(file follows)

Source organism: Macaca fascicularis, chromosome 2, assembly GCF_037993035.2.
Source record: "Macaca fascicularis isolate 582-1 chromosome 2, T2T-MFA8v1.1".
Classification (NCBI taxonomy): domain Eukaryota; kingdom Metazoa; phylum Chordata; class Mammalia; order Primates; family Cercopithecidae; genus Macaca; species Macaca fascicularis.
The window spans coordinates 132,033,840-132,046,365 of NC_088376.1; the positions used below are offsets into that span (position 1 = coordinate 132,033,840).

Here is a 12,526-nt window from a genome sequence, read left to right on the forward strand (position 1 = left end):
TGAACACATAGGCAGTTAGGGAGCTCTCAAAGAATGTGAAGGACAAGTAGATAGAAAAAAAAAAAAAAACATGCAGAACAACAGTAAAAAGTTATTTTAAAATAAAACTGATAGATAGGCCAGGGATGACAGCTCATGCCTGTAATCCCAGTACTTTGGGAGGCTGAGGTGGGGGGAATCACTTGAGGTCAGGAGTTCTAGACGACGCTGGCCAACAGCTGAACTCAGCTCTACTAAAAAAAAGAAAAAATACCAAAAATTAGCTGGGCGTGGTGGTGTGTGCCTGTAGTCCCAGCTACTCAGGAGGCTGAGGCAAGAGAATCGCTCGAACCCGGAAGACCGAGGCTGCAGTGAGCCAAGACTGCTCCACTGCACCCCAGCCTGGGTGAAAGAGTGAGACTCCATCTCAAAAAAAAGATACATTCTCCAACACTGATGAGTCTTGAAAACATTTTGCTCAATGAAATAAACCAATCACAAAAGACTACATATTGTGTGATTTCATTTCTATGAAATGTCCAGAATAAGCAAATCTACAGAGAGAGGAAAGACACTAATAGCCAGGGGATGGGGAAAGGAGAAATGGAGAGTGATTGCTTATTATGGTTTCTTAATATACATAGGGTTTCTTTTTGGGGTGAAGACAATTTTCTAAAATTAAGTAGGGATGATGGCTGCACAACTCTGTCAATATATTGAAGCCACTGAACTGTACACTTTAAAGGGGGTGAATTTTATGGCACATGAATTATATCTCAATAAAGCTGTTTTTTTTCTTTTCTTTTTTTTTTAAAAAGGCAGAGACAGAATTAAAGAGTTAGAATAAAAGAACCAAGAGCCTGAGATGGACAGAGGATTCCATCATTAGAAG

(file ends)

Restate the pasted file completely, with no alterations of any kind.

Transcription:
Source organism: Macaca fascicularis, chromosome 2, assembly GCF_037993035.2.
Source record: "Macaca fascicularis isolate 582-1 chromosome 2, T2T-MFA8v1.1".
Classification (NCBI taxonomy): domain Eukaryota; kingdom Metazoa; phylum Chordata; class Mammalia; order Primates; family Cercopithecidae; genus Macaca; species Macaca fascicularis.
The window spans coordinates 132,033,840-132,046,365 of NC_088376.1; the positions used below are offsets into that span (position 1 = coordinate 132,033,840).

Here is a 12,526-nt window from a genome sequence, read left to right on the forward strand (position 1 = left end):
TGAACACATAGGCAGTTAGGGAGCTCTCAAAGAATGTGAAGGACAAGTAGATAGAAAAAAAAAAAAAAACATGCAGAACAACAGTAAAAAGTTATTTTAAAATAAAACTGATAGATAGGCCAGGGATGACAGCTCATGCCTGTAATCCCAGTACTTTGGGAGGCTGAGGTGGGGGGAATCACTTGAGGTCAGGAGTTCTAGACGACGCTGGCCAACAGCTGAACTCAGCTCTACTAAAAAAAAGAAAAAATACCAAAAATTAGCTGGGCGTGGTGGTGTGTGCCTGTAGTCCCAGCTACTCAGGAGGCTGAGGCAAGAGAATCGCTCGAACCCGGAAGACCGAGGCTGCAGTGAGCCAAGACTGCTCCACTGCACCCCAGCCTGGGTGAAAGAGTGAGACTCCATCTCAAAAAAAAGATACATTCTCCAACACTGATGAGTCTTGAAAACATTTTGCTCAATGAAATAAACCAATCACAAAAGACTACATATTGTGTGATTTCATTTCTATGAAATGTCCAGAATAAGCAAATCTACAGAGAGAGGAAAGACACTAATAGCCAGGGGATGGGGAAAGGAGAAATGGAGAGTGATTGCTTATTATGGTTTCTTAATATACATAGGGTTTCTTTTTGGGGTGAAGACAATTTTCTAAAATTAAGTAGGGATGATGGCTGCACAACTCTGTCAATATATTGAAGCCACTGAACTGTACACTTTAAAGGGGGTGAATTTTATGGCACATGAATTATATCTCAATAAAGCTGTTTTTTTTCTTTTCTTTTTTTTTTAAAAAGGCAGAGACAGAATTAAAGAGTTAGAATAAAAGAACCAAGAGCCTGAGATGGACAGAGGATTCCATCATTAGAAG